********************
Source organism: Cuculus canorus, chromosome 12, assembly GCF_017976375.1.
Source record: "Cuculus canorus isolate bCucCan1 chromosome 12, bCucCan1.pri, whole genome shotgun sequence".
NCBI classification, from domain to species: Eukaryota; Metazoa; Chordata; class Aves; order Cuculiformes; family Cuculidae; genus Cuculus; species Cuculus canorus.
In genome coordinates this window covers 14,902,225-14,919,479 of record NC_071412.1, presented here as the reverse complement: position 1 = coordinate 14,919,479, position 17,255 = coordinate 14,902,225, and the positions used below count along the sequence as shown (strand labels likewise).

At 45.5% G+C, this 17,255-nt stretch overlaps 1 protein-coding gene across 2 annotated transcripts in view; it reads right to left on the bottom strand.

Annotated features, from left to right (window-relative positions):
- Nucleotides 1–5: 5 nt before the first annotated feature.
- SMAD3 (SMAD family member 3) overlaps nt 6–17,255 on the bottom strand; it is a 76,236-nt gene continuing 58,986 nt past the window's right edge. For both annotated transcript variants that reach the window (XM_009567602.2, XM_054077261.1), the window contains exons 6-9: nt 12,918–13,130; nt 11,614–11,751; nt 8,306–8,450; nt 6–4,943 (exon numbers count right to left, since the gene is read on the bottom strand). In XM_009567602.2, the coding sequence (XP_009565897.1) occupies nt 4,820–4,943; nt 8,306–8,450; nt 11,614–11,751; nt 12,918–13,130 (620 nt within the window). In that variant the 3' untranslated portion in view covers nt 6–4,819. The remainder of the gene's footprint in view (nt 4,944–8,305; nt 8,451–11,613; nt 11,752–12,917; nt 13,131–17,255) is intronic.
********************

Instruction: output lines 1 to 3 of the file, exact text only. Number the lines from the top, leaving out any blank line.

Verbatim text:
Source organism: Cuculus canorus, chromosome 12, assembly GCF_017976375.1.
Source record: "Cuculus canorus isolate bCucCan1 chromosome 12, bCucCan1.pri, whole genome shotgun sequence".
NCBI classification, from domain to species: Eukaryota; Metazoa; Chordata; class Aves; order Cuculiformes; family Cuculidae; genus Cuculus; species Cuculus canorus.